Clean Tech Investments
Investors Pour Unprecedented Billions Into Renewable Energy

June 21, 2007

Investment capital flowing into renewable energies such as wind power
climbed from $80 billion in 2005 to a record $100 billion in 2006,
according to a new report from the UN Environment Programme, UNEP.

The trend analysis cites climate change concerns, increasing government
support, and high oil prices as reasons for the boom.

The trend continues in 2007 with experts predicting investments of $85
billion this year. "The renewable energy sector’s growth "although still
volatile ... is showing no sign of abating," the report states.

While the report finds that high oil prices have driven investors into the
renewable energy market, UNEP Executive Director Achim Steiner says many
investors are choosing renewables regardless of oil prices.

"One of the new and fundamental messages of this report is that renewable
energies are no longer subject to the vagaries of rising and falling oil
prices - they are becoming generating systems of choice for increasing
numbers of power companies, communities and countries irrespective of the
costs of fossil fuels, said UNEP Executive Director Achim Steiner,
introducing the report Wednesday.

While renewables today are only two percent of the installed power mix,
they now account for about 18 percent of world investment in power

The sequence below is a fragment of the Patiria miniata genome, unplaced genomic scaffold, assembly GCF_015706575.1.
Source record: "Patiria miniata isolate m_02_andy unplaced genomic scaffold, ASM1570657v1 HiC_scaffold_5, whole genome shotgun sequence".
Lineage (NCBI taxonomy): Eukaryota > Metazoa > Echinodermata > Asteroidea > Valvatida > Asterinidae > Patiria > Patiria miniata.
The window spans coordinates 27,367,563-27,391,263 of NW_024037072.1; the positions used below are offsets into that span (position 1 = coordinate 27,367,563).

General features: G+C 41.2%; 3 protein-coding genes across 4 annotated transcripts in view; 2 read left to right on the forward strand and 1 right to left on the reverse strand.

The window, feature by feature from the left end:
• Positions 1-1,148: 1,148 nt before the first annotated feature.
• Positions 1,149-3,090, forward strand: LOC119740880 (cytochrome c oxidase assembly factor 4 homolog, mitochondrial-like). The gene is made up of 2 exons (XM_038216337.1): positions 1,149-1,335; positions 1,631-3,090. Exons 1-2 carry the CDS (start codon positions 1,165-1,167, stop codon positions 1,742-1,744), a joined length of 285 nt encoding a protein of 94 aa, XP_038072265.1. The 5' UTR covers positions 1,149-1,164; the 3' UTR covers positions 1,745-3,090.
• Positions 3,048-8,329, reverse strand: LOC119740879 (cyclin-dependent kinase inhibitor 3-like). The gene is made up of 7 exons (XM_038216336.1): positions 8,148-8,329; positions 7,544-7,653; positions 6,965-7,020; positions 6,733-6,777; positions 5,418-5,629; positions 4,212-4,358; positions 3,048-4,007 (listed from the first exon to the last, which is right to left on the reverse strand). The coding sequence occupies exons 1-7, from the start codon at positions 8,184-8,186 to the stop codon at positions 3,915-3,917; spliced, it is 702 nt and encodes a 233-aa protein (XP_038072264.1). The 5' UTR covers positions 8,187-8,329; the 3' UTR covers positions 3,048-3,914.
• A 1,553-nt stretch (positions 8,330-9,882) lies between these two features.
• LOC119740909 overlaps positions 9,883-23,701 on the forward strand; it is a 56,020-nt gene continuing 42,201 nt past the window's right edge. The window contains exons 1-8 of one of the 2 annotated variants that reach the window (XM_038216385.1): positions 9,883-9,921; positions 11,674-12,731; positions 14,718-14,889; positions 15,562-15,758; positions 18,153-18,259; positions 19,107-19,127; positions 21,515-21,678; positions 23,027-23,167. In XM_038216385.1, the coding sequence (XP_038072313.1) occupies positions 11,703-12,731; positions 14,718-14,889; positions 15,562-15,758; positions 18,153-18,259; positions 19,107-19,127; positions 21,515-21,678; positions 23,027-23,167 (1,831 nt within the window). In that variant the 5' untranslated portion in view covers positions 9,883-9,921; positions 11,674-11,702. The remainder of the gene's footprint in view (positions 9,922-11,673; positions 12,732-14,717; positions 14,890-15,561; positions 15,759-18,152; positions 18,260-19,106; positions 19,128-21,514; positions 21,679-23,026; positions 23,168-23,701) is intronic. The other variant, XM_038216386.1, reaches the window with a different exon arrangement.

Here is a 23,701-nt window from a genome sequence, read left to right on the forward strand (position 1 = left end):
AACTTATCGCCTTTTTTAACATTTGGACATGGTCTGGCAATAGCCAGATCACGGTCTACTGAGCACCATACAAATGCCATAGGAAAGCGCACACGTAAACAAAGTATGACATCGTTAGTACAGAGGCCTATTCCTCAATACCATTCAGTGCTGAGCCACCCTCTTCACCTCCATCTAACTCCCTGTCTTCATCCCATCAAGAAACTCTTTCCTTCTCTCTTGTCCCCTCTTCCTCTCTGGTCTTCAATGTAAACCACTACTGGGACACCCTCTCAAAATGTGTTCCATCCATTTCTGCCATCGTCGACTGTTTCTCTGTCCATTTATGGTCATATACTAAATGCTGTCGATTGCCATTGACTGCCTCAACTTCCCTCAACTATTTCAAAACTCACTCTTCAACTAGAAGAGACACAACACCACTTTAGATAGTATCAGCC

generation, with wind generation at the investment forefront.
Solar and biofuel energy technologies grew even more quickly than wind,
but from a smaller base.

Investors put $71 billion into companies and new sector opportunities in
2006, a 43 percent jump from 2005 - and up 158 percent over the last two years.

In addition, about $30 billion entered the sector in 2006 via mergers and
acquisitions, leveraged buyouts and asset refinancing. This buy-out
activity, rewarding the sector’s pioneers, implies deeper, more liquid
markets and is helping the sector shed its niche image, finds the report.
The report covers both industrialized countries that are members of the
Organization for Economic Cooperation and Development, OECD, and
developing countries.

"This is no longer an industry solely dominated by developed country
industries," Steiner said. "Close to 10 percent of investments are in
China with around a fifth in total in the developing world."

To limit global warming, humans have to pump less carbon dioxide and other
greenhouse gases into the atmosphere and find ways to generate electricity
without burning coal, oil and gas, which all emit greenhouse gases.
This transition has come to be called "decarbonizing" the economy, and
Steiner says the report shows the process is "getting underway."

Yvo de Boer, executive secretary of the UN Convention on Climate Change,
agrees. "The report clearly shows that, amid much discussion about the
technologies of tomorrow, the finance sector believes the existing
technologies of today can and will decarbonize the energy mix provided the
right policies and incentives are in place at the international level."

The report represents "a strategic tool for understanding the energy
sector’s development in both OECD and developing countries," says Michael
Liebreich, CEO of the New Energy Finance Ltd, which prepared the report